|Sculptural Conduit Work at the Hinman Research Building, GaTech, Atlanta (Photo by Author)
||London Zoo Penguin Pool, Berthold Lubetkin and Tecton (with Ove Arup), 1934 (Photo by Author)|
Can conduit be controlled? Sort of.
As part of a recent renovation at Georgia Tech, our team was asked to replace all mechanical, plumbing, electrical (MEP) and telephone/data services, but without a budget for ceilings to conceal them. In response, we set an invisible plane at a comfortable nine feet above the floor throughout the building, and registered its intersection through walls using a paint line. We thought: below this line will be architecture, the stuff we control. Above it, anything goes—paint it and make it disappear. This simple act of zoning produced the intended results, but also coaxed some surprising work from the MEP trades in the process.
In an efficient building with no ceiling constraints, MEP systems would expand vertically, stacking to reduce costs associated with additional fittings, transitions and labor. However, our minimum height limit forced more things to coexist in plan, and exacerbated bottlenecks caused by low beams, congestion near points of entry, etc. This generated endless headaches, and required several weeks’ iterations of coordinated 3D modeling and clash detection by the trades. In the end, however, this mayhem yielded a pleasing ‘leftover spaghetti’ gestalt in many places, resembling a load of pasta crammed into clear tupperware. Leftover spaghetti requires many small jumps and hiccups where strands are forced to cross over each other. The most nimble pasta is almost certainly electrical/data conduit, since its twists and curls can be swiftly improvised on-site using manual bending tools.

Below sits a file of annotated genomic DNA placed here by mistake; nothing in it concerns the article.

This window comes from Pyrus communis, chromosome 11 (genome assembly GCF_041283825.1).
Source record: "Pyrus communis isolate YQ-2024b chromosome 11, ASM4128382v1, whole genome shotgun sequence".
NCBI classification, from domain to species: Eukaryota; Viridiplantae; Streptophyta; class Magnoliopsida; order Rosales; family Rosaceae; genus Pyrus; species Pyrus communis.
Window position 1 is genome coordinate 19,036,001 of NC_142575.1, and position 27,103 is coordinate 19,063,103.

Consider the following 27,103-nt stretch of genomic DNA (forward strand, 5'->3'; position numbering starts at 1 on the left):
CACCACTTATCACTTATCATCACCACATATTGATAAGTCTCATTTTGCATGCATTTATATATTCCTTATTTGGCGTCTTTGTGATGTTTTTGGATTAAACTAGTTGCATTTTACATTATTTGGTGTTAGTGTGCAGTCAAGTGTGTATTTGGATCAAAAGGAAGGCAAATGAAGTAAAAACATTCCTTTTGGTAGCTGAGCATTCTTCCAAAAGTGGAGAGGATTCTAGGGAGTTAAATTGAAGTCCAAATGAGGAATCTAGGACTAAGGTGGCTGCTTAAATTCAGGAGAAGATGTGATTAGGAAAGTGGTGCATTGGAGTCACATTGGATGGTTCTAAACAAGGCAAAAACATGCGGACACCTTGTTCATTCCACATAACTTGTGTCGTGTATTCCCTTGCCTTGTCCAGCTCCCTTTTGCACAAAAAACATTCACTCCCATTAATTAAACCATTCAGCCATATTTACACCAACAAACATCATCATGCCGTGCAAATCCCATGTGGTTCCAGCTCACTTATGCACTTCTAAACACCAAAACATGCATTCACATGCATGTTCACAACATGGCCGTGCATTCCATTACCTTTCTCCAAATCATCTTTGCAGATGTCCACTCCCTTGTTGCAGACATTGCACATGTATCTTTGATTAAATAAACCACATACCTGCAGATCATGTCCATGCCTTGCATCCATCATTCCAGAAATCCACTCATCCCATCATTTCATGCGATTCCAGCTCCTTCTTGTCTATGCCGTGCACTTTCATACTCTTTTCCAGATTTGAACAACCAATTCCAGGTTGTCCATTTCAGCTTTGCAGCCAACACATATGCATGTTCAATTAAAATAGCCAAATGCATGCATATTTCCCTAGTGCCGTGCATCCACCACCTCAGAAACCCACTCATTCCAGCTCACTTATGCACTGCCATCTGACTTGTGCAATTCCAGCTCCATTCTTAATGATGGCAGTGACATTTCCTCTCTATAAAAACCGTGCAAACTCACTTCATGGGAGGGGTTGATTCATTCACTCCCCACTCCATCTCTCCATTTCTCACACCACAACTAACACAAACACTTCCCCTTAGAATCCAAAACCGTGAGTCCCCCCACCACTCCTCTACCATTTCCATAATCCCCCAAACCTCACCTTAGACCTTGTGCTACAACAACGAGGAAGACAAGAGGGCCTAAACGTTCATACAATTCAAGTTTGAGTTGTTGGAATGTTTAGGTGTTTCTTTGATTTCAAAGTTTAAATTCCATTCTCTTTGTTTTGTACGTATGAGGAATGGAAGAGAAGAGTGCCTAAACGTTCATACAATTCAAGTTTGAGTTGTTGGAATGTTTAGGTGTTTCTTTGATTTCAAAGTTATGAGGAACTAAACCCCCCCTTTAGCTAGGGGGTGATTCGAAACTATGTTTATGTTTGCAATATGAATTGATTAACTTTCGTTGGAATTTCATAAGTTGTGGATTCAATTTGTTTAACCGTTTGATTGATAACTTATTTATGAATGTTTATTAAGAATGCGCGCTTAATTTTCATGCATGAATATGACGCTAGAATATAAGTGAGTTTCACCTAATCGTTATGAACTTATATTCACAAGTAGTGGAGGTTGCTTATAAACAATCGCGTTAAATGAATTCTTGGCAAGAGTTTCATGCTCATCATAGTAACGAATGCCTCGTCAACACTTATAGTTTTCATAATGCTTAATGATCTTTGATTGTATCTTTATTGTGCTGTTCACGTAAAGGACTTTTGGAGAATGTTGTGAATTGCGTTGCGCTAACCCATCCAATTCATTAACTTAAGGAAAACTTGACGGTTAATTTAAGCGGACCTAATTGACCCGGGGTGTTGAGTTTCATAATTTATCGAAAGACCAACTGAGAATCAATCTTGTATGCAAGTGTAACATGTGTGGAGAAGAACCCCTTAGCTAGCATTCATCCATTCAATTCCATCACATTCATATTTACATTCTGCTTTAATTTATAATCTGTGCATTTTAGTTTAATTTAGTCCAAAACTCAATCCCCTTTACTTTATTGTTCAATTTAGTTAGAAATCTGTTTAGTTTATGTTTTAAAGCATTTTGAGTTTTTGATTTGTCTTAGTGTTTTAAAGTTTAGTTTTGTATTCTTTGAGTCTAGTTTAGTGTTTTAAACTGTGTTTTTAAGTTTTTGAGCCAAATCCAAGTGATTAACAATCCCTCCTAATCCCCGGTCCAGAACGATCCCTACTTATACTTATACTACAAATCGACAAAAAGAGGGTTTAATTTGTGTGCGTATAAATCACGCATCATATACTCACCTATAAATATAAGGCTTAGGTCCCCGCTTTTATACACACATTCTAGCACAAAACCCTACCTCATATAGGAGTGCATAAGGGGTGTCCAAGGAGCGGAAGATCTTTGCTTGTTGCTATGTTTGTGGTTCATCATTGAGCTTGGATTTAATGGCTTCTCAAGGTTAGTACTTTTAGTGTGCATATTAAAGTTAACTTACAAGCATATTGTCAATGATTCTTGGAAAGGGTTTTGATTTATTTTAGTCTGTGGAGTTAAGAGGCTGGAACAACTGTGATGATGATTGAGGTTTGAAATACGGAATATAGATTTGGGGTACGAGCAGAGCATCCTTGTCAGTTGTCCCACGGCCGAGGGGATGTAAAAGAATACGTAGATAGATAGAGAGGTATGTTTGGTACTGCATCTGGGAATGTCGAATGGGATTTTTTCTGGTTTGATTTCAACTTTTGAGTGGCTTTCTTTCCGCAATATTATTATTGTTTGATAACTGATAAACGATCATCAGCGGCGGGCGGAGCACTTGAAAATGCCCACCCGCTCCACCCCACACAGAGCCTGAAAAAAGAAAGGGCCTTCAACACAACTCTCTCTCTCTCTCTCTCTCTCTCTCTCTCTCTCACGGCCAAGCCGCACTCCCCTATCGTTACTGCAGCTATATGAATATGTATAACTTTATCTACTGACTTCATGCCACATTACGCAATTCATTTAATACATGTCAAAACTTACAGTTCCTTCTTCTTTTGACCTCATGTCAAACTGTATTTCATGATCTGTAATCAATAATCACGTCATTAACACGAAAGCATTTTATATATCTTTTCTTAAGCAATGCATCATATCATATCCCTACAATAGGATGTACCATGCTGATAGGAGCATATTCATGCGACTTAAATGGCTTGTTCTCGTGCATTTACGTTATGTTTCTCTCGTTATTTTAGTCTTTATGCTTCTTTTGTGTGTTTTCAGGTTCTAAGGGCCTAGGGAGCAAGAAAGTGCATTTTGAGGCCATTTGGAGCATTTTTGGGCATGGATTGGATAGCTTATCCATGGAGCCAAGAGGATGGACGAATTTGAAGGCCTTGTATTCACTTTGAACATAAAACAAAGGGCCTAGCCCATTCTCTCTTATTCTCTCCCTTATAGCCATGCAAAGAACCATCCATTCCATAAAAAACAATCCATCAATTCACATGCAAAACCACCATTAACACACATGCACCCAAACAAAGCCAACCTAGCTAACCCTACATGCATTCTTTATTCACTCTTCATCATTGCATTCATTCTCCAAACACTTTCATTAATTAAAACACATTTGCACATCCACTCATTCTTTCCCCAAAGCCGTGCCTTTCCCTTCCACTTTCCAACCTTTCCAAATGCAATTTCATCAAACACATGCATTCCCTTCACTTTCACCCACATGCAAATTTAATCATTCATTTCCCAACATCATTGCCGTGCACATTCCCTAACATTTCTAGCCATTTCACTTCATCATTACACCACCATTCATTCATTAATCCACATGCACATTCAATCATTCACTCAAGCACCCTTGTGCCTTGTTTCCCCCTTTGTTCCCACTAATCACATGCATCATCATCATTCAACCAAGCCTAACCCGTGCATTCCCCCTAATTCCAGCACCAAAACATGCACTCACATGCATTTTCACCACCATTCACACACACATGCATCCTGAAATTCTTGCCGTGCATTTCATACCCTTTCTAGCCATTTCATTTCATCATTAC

The irony of our success in controlling MEP chaos was that it occasionally pointed out our own excesses. For example, the electricians’ effortless conduit work steals the show next to the occasional disparity between the design intent and build-ability of ‘architecture’ below. (Amusingly, they have achieved an automatic beauty that might be the envy of much academic parametricism). At a time when increased importance is being placed on ‘management’ (construction and otherwise) and project delivery models that demand consensus decision-making, how do we work with trades normally resistant to designers’ control? Or is a little bit of zoning all we need?
After nearly eighty years, Berthold Lubetkin’s London Zoo Penguin Pool still dazzles with its structural daring and elegance. It even harbors a social agenda of sorts with the project’s defining element—a pair of interweaving concrete ramps—thoughtfully designed to orchestrate endless penguin frolicking. And yet, when I visited the Zoo shortly before the penguins were moved to a new home in 2004, the pool’s inhabitants were completely indifferent to Lubetkin’s efforts. Much to my disappointment no penguins gathered on, waddled up or belly-slid down this seemingly-perfect bit of architecture. Most of them huddled together on level terrain alongside the water’s edge, while a lone penguin ventured up the more utilitarian (and direct) flight of stairs leading to freedom. Heartbreakingly, a well-placed piece of Plexiglas thwarted his escape.
Architecture’s ability to single-handedly engender new and exciting activities may well be questioned. Its ability to render certain activities impossible, however, is a fact beyond dispute.
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